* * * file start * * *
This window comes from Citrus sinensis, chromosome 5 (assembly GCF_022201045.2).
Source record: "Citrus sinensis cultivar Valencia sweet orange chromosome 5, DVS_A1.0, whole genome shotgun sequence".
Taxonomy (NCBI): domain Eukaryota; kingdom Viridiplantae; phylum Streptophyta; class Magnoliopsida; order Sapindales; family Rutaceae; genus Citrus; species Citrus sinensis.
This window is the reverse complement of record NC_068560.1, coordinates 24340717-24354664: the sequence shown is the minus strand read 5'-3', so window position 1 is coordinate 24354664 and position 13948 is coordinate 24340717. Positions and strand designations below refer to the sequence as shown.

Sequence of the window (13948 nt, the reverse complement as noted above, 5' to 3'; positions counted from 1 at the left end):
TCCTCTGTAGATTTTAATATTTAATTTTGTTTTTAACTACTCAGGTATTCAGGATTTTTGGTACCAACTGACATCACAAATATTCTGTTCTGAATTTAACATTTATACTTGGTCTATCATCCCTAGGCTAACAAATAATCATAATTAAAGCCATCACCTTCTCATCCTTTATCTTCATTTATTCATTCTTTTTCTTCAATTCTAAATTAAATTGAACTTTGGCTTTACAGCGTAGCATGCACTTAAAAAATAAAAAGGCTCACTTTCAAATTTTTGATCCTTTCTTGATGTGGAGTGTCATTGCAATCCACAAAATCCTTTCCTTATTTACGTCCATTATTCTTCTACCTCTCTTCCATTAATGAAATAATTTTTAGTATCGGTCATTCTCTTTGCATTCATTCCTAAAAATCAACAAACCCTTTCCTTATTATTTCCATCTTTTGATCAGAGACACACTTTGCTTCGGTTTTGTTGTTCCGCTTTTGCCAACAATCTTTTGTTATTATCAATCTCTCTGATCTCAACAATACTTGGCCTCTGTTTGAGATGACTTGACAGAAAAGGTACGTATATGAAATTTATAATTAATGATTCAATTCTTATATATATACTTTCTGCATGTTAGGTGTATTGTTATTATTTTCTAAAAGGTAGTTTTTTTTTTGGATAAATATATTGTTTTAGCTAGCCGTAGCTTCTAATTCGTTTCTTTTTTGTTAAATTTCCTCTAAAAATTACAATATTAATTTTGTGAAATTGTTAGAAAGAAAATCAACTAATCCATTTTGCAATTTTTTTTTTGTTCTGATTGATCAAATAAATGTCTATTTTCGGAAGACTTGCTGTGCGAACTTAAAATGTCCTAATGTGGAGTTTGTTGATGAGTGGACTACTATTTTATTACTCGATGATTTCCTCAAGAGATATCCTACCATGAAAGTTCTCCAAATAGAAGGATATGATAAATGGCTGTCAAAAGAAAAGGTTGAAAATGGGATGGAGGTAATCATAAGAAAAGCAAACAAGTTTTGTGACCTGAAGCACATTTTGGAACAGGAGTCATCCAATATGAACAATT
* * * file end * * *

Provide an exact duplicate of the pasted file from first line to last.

This window comes from Citrus sinensis, chromosome 5 (assembly GCF_022201045.2).
Source record: "Citrus sinensis cultivar Valencia sweet orange chromosome 5, DVS_A1.0, whole genome shotgun sequence".
Taxonomy (NCBI): domain Eukaryota; kingdom Viridiplantae; phylum Streptophyta; class Magnoliopsida; order Sapindales; family Rutaceae; genus Citrus; species Citrus sinensis.
This window is the reverse complement of record NC_068560.1, coordinates 24340717-24354664: the sequence shown is the minus strand read 5'-3', so window position 1 is coordinate 24354664 and position 13948 is coordinate 24340717. Positions and strand designations below refer to the sequence as shown.

Sequence of the window (13948 nt, the reverse complement as noted above, 5' to 3'; positions counted from 1 at the left end):
TCCTCTGTAGATTTTAATATTTAATTTTGTTTTTAACTACTCAGGTATTCAGGATTTTTGGTACCAACTGACATCACAAATATTCTGTTCTGAATTTAACATTTATACTTGGTCTATCATCCCTAGGCTAACAAATAATCATAATTAAAGCCATCACCTTCTCATCCTTTATCTTCATTTATTCATTCTTTTTCTTCAATTCTAAATTAAATTGAACTTTGGCTTTACAGCGTAGCATGCACTTAAAAAATAAAAAGGCTCACTTTCAAATTTTTGATCCTTTCTTGATGTGGAGTGTCATTGCAATCCACAAAATCCTTTCCTTATTTACGTCCATTATTCTTCTACCTCTCTTCCATTAATGAAATAATTTTTAGTATCGGTCATTCTCTTTGCATTCATTCCTAAAAATCAACAAACCCTTTCCTTATTATTTCCATCTTTTGATCAGAGACACACTTTGCTTCGGTTTTGTTGTTCCGCTTTTGCCAACAATCTTTTGTTATTATCAATCTCTCTGATCTCAACAATACTTGGCCTCTGTTTGAGATGACTTGACAGAAAAGGTACGTATATGAAATTTATAATTAATGATTCAATTCTTATATATATACTTTCTGCATGTTAGGTGTATTGTTATTATTTTCTAAAAGGTAGTTTTTTTTTTGGATAAATATATTGTTTTAGCTAGCCGTAGCTTCTAATTCGTTTCTTTTTTGTTAAATTTCCTCTAAAAATTACAATATTAATTTTGTGAAATTGTTAGAAAGAAAATCAACTAATCCATTTTGCAATTTTTTTTTTGTTCTGATTGATCAAATAAATGTCTATTTTCGGAAGACTTGCTGTGCGAACTTAAAATGTCCTAATGTGGAGTTTGTTGATGAGTGGACTACTATTTTATTACTCGATGATTTCCTCAAGAGATATCCTACCATGAAAGTTCTCCAAATAGAAGGATATGATAAATGGCTGTCAAAAGAAAAGGTTGAAAATGGGATGGAGGTAATCATAAGAAAAGCAAACAAGTTTTGTGACCTGAAGCACATTTTGGAACAGGAGTCATCCAATATGAACAATT